Race day heat affects on the body?

I did a 90 mile local gravel race this weekend and it was the first hot and humid day of the year. I was doing fine and on my pace but at mile 50 I cracked. By mile 65 I was having to granny gear the slightest incline and walk some of the climbs to keep from cramping and my legs were dead. By mile 75 I was head to toe demolished. I crawled across the finish line 45 minutes after everyone else.

I’m usually a mid pack finisher. I looked at my data last night and my power numbers were a little low, due to my crawling the last 40 miles but my HR averaged was in the 170’s. I spent almost 6 hours in my threshold HR zone or above. Which can’t be good. My nutrition seemed good and I was drinking plenty with electrolytes. Does this sound like being unacclimated to the heat or did I just have a random disaster of a day?

You went out too hard, that all it is .

Your threshold HR isn’t what you think it is, and/or your HRM is unreliable.

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Maybe you just went too hard and popped, but heat acclimation is a real thing and takes a few weeks. Nothing you can do about it besides continue to train in the heat for a few weeks, then you’ll be back to usual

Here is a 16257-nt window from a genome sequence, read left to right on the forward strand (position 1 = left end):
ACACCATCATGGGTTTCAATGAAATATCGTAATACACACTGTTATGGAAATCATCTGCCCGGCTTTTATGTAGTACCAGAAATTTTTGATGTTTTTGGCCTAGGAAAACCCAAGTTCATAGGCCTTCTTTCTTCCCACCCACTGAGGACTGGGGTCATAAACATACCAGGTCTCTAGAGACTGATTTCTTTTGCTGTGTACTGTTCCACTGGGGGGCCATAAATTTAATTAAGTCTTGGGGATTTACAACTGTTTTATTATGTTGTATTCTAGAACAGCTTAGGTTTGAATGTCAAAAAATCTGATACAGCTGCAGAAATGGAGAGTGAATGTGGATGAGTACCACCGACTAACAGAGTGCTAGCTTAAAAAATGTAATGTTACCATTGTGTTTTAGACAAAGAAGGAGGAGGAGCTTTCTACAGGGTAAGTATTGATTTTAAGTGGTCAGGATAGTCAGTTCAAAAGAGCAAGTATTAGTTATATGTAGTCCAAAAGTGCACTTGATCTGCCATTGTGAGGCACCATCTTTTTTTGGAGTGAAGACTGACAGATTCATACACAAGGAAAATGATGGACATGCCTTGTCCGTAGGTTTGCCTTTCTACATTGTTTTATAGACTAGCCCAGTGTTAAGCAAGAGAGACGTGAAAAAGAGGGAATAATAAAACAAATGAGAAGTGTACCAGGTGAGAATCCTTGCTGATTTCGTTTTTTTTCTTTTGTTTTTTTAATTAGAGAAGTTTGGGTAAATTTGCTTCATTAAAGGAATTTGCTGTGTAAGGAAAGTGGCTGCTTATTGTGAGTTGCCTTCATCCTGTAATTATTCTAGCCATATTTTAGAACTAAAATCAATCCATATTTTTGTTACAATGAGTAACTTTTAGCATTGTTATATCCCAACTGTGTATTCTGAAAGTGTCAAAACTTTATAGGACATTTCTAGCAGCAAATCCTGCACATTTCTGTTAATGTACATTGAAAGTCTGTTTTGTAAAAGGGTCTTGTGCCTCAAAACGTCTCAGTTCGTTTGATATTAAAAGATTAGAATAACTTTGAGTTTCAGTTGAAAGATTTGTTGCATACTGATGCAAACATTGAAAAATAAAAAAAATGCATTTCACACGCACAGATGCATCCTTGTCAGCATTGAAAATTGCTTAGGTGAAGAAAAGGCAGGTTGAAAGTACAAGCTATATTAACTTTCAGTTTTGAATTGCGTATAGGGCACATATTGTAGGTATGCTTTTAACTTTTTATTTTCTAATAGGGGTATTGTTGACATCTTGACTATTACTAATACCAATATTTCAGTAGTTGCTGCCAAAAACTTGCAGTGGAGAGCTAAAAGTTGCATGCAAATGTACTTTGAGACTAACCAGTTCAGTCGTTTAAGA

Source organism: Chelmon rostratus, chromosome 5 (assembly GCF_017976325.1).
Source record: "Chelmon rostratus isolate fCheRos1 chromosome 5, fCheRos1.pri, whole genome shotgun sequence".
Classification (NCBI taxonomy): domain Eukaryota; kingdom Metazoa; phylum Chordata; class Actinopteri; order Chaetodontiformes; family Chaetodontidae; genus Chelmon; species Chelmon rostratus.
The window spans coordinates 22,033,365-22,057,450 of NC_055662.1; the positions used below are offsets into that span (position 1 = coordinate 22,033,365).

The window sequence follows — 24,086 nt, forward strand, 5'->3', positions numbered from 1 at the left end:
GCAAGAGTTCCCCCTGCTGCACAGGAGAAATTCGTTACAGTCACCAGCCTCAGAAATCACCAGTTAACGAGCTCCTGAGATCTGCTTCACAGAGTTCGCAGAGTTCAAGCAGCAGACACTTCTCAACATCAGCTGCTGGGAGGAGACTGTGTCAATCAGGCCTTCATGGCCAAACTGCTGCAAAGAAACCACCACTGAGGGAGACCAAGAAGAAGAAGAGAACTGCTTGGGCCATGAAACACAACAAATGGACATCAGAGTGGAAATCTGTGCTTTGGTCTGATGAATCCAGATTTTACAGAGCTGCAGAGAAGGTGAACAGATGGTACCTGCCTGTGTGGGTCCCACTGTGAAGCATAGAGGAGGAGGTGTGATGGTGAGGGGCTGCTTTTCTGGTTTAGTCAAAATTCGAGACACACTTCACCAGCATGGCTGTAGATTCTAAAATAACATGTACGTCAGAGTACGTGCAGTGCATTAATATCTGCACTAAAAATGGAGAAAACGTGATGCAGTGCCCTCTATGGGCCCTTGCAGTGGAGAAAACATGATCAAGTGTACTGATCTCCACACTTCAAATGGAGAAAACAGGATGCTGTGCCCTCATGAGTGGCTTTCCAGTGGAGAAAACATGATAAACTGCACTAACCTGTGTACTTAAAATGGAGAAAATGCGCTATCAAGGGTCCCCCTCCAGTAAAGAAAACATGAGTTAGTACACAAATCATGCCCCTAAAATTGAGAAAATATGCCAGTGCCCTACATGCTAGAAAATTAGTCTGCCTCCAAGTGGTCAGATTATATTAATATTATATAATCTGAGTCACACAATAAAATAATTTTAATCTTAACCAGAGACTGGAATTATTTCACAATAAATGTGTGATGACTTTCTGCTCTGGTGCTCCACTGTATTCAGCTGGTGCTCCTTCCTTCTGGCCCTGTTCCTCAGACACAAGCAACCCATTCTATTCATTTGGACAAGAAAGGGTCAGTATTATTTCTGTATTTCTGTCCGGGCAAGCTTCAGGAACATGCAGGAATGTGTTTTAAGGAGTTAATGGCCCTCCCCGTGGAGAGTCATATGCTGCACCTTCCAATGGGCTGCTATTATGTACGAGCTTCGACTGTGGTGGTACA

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Based on what? I thought I was as well until I had a PH sweat test and found out I need 1200mg of sodium an hour. Not to mention preloading the night and morning before with 1600mg. I followed that up with sweat rate tests and at 90 degrees drinking 1L of water per hour and I was still at an ever increasing deficit. So riding/racing for continuous hours I can easily get dehydrated and my body/stomach can’t process the water I need and am losing.

On a side note, as you get heat adapted you sweat sooner and more profusely.


Some of this is certainly lack of adaptation if you haven’t trained much in the heat yet this year. Your body has a safety “limp mode” just like an overheating car, it sounds like you tripped it during your race and never cooled down enough for it to reset.

It could have been some dehydration/electrolytes. Did you weigh yourself before and after to see how much weight you lost? It’s a good habit to get into when training/racing to see how well you are keeping up with hydration. In the summer, it’s easy for me to be consuming over 2 liters per hour and still be in a big deficit.